Program Governance & Current Operations
Several years after the death of James N. Jarvie in 1929, the Trustees who had been operating the Jarvie Program decided to turn that responsibility over to the Board of National Missions, or BNM, a part of the Presbyterian Foundation, reasoning that this would provide greater stability than continued administration by an independent board that had no institutional affiliation.
Board of National Missions
According to a 1934 Trust Agreement, BNM assumed “all obligations, both of money and service” for the Jarvie Program. It has custody of and manages the endowment funds and has the overall responsibility for all aspects of the Program, including the delivery of service. It is ultimately accountable for ensuring that beneficiaries are being served appropriately by the Jarvie Program.
Under the Trust Agreement, BNM organizes a committee called the Jarvie Commonweal Service Committee. BNM appoints and removes the members of this Jarvie Committee and delegates to the Committee the duty of administering the Program. The Jarvie Committee is not a corporation and has no authority to enter into contracts or employ staff. That authority lies solely with BNM.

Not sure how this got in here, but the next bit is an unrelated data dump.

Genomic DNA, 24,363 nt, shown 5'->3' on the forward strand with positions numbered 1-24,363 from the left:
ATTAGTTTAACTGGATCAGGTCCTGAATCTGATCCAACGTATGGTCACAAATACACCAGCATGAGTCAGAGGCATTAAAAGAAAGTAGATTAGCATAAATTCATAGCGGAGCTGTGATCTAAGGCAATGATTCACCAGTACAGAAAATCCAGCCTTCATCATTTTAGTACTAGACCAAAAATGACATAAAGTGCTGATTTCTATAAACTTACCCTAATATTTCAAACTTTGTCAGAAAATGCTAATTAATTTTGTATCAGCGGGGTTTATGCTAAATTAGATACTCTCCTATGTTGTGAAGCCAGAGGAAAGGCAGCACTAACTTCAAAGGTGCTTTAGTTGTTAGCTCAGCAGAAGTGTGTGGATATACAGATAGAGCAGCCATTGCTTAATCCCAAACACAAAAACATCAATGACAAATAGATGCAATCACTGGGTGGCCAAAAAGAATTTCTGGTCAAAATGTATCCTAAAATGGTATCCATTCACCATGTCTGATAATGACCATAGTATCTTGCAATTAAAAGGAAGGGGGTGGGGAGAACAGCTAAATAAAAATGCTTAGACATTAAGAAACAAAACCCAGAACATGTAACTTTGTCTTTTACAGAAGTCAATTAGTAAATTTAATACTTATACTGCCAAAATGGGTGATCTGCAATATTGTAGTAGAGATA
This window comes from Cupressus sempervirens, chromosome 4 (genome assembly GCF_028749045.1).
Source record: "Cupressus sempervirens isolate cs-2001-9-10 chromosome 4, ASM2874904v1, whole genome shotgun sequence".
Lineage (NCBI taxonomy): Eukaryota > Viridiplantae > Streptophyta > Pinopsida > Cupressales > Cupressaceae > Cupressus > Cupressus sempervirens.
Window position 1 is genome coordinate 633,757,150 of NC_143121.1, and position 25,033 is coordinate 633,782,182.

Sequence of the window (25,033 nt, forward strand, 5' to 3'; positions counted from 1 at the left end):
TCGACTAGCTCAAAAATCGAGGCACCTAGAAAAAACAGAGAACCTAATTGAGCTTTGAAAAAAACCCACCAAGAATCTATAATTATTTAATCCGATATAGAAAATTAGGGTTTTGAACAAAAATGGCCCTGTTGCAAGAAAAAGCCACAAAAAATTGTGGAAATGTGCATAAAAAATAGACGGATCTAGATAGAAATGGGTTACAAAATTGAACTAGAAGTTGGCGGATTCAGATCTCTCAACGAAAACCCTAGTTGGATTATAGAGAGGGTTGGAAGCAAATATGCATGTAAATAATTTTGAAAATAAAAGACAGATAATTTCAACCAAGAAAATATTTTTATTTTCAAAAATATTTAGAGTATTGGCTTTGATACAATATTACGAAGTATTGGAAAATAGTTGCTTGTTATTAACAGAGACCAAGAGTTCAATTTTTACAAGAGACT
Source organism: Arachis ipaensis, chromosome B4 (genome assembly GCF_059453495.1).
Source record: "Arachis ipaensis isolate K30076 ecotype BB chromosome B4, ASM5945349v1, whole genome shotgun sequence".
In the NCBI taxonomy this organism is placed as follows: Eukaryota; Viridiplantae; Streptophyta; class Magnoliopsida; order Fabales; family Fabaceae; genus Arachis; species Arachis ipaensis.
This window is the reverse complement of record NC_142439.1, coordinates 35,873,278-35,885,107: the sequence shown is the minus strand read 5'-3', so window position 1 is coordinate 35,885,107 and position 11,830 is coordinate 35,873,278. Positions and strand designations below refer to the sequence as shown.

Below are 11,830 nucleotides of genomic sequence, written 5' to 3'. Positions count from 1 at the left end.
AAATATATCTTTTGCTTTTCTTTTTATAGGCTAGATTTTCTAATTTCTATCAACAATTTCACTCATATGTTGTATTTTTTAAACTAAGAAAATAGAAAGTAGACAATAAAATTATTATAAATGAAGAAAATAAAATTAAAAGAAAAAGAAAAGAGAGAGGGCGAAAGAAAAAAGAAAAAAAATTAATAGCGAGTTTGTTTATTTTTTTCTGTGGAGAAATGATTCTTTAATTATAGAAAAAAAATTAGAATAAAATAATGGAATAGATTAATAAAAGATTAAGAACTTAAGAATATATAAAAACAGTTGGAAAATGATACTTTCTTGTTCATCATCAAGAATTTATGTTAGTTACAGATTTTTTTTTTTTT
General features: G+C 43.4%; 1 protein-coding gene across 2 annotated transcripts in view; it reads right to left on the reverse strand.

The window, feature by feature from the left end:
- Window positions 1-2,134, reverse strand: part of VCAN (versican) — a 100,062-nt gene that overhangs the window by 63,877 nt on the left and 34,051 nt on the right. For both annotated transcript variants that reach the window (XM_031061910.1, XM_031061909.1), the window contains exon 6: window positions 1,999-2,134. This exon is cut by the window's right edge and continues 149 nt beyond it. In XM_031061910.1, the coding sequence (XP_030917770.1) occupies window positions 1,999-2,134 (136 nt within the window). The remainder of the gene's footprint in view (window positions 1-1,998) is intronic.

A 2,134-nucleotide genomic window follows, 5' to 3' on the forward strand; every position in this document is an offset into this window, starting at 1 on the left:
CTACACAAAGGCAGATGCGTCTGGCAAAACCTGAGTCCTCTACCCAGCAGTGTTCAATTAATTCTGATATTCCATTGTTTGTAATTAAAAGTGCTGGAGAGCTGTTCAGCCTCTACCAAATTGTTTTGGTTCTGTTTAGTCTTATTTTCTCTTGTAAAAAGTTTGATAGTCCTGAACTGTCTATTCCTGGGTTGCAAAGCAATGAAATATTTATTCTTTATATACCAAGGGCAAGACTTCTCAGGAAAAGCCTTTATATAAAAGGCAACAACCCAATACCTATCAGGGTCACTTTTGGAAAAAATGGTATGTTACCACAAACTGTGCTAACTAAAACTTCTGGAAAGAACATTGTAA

The Jarvie Program LLC
Separate from BNM and the Jarvie Committee, there is a service provider that employs and manages the social workers who deliver service directly to beneficiaries. In Nov. 2013 the Presbyterian Mission Agency (PMA), which had performed this operational function since 1986, concluded that the Program was not consistent with its mission work plan. PMA informed BNM that it had decided to withdraw, and it recommended that a larger, New York City-based, social services agency be chosen.
BNM reviewed credentials for a dozen agencies, and after an 18-month process, entered into a service agreement with The Jarvie Program LLC, an affiliate of a 40+ year-old licensed home care agency with extensive experience in elder care and social work services. The beneficiaries are being visited more frequently by the social workers and survey results have been uniformly and extremely positive.
"I consider the Jarvie program to be a true blessing."
After this reorganization in 2015, the Jarvie Program has achieved outstanding results while reducing administrative costs. The Program has not reduced grants or services to beneficiaries and has also resumed adding new beneficiaries as others leave the program. Twenty-three new beneficiaries have been accepted since the transition, at least nine of whom were referrals from Presbyterian pastors. Prior to the change, deficit budgets were planned through 2020, and no new beneficiaries were scheduled to be added for at least three years.
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If you have a question or need more information about The Jarvie Program, get in touch with us.